St. Petersburg – Been ThereThe Hermitage will exceed your expectations
If I were forced to compare the Hermitage to, say, the Louvre, the Prado or the Rijksmuseum, then the Hermitage would win hands down.
Jochem WijnandsFounder / photographer
St. Petersburg’s world famous museum is a complex of six magnificent buildings on the embankment of the River Neva, forming the heart of the city. Chief among them is the Winter Palace, former home of the tsars, and the core of the museum is the vast collection of art and treasures the former rulers collected when Russia was at its imperial height. With about 3 million items in total, only a fraction can be displayed and, no matter how long your visit, you’ll see only a part of that.
Even though I came with huge expectations, fuelled by enthusiastic reports from those who’d been here before me, I was still awed. Every painting, every sculpture, everything is of an impeccable standard. Works from all the most famous painters of the early Middle Ages to the 20th century are on display. There is a breathtaking collection of Rembrandt, Rubens and other masters such as Ferdinand Bol and Govert Flinck. The walls display more works by Van Gogh, Picasso, Monet, Matisse and Gaugin than you could conjure up in your wildest dreams.
What is it that makes this place so special? The fantastic collection, the huge halls of the Winter Palace, the grandiose staircases and the ceilings that are worth a visit in themselves. One of the original rooms of the Winter Palace was unimaginably rich, lined with six tons of amber. Called the eighth wonder of the world, it was presented to Peter The Great in 1717, a gift from the King of Prussia. Moved to the Catherine Palace outside St. Petersburg in 1755, it was stolen by the occupying Germans in 1941 and destroyed in the latter stages of the war. It’s a romantic and mysterious story that now has a happy ending.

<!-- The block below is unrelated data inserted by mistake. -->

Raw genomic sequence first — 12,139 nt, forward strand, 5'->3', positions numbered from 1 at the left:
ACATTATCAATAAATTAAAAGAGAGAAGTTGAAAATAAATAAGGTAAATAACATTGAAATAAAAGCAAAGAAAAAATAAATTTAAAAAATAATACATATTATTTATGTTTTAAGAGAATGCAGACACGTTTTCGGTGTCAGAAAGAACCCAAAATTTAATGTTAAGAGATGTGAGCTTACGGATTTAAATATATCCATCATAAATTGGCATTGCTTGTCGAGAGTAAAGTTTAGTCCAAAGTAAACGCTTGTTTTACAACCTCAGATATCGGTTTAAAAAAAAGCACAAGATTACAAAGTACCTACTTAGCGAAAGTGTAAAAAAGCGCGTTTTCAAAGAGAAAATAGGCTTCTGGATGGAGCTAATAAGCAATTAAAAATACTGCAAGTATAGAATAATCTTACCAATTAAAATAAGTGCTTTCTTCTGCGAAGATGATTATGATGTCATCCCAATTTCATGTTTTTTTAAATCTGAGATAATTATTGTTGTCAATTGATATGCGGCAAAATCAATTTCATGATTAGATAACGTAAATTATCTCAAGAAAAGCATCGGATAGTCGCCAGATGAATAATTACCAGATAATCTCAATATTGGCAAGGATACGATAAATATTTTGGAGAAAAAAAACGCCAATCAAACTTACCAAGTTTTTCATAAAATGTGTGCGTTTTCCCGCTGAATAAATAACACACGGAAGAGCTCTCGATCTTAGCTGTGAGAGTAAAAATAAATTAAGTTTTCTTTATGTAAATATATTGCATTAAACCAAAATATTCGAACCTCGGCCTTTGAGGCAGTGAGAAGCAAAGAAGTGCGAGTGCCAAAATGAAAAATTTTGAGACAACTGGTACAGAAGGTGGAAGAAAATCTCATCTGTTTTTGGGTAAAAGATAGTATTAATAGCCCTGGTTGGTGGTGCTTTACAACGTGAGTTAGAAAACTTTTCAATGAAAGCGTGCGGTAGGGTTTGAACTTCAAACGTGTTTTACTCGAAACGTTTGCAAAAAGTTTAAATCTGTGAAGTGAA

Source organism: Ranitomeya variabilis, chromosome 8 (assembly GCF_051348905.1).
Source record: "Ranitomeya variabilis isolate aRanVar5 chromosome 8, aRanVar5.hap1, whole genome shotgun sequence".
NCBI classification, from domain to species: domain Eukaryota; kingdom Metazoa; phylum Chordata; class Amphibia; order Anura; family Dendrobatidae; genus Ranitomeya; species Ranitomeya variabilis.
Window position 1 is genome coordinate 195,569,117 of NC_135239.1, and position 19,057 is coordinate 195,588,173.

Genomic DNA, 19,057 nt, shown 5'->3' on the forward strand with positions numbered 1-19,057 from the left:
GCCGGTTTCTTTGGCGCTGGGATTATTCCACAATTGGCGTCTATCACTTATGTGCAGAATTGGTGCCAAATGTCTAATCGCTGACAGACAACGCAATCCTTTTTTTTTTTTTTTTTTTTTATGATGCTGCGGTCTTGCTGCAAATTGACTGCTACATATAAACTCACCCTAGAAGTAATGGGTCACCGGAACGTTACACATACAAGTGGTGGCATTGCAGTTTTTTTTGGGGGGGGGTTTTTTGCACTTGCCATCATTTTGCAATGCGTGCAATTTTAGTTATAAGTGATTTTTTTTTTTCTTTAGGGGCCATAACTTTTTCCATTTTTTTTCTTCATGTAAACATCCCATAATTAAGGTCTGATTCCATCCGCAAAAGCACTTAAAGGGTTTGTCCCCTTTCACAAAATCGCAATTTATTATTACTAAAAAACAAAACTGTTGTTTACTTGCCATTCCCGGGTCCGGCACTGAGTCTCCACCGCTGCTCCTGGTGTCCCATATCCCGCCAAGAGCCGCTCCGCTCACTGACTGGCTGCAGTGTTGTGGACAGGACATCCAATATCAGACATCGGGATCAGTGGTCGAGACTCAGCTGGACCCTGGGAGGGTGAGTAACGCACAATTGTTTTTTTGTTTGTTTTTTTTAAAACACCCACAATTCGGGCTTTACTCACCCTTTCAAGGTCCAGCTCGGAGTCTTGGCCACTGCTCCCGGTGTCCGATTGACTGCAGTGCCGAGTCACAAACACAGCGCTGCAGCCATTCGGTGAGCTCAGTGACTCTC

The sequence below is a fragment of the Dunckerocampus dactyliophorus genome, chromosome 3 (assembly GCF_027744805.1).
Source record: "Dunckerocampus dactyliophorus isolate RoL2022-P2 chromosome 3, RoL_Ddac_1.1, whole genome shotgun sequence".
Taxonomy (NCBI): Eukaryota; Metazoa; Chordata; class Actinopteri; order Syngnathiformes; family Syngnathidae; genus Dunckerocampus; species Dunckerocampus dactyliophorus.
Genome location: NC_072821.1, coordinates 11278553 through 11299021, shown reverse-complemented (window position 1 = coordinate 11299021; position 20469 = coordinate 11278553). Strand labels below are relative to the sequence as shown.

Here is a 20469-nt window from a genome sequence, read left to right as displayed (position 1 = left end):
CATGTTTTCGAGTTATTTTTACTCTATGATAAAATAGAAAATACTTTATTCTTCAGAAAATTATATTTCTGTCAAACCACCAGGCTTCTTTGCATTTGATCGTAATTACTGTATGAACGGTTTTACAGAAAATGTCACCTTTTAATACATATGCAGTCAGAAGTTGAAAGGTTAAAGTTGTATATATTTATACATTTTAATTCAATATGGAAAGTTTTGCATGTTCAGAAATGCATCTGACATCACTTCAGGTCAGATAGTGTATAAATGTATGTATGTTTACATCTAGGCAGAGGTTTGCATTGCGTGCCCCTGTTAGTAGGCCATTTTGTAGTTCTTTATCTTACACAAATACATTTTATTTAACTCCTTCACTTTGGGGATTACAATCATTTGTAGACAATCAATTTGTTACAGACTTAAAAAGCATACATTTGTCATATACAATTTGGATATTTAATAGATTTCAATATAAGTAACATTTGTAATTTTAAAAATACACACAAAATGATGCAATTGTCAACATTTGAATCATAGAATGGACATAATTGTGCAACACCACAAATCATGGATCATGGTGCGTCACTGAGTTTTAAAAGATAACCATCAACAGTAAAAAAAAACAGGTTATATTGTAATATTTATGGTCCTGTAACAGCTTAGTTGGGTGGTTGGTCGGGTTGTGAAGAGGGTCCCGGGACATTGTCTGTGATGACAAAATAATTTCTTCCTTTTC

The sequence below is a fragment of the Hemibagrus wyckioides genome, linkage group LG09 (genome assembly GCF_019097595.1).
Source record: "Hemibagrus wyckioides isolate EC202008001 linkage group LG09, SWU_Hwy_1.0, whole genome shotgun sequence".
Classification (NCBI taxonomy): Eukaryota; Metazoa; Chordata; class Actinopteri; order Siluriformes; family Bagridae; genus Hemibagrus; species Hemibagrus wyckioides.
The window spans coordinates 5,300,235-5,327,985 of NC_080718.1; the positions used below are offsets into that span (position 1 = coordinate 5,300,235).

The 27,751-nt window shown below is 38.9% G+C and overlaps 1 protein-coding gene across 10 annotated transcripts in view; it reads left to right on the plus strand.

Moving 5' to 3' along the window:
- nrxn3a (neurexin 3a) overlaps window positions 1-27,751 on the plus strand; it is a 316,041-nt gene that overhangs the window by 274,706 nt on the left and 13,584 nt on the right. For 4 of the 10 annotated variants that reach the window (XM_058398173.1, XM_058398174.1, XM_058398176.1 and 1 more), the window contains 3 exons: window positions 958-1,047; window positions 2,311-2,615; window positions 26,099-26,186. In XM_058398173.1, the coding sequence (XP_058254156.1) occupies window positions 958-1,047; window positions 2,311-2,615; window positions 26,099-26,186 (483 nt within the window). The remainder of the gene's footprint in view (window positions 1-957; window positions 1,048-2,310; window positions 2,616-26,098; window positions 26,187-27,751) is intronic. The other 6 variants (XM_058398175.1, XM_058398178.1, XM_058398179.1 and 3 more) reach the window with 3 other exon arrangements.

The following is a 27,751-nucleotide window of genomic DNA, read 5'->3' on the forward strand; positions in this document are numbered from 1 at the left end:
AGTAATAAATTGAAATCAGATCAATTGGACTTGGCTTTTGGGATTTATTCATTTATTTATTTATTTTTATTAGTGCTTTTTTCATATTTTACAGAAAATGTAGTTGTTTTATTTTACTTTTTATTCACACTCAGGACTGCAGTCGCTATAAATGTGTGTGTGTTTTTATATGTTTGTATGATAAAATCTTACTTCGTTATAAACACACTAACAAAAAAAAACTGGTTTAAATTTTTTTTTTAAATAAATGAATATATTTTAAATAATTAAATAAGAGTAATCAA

A team of craftsmen spent 25 years working to recreate its wonders, combining tiny pieces of amber into ornate coverings for four entire walls. The reality can never match the fantasy, of course, but there’s an awful lot of artistry and wealth on show. Even more impressive is the ambition that brought it all about, a sign that the sleeping Russian bear can always awake. It was readied for St Petersburg’s 300th anniversary in 2003 and opened by then President Vladimir Putin, a native of the city.
Standing in this near-mythical Amber Room, you are surrounded by countless more rooms, each designed by the leading European architects of their day, inspired by great rooms in Venice, Vienna, Florence or Paris. Each room is filled with priceless objects: paintings, porcelain, clocks. And after Catherine Palace, you still have Peterhof, the ‘Russian Versailles’.
In St. Petersburg, there is no way around it. All roads, and all cruises, should lead you to the Hermitage.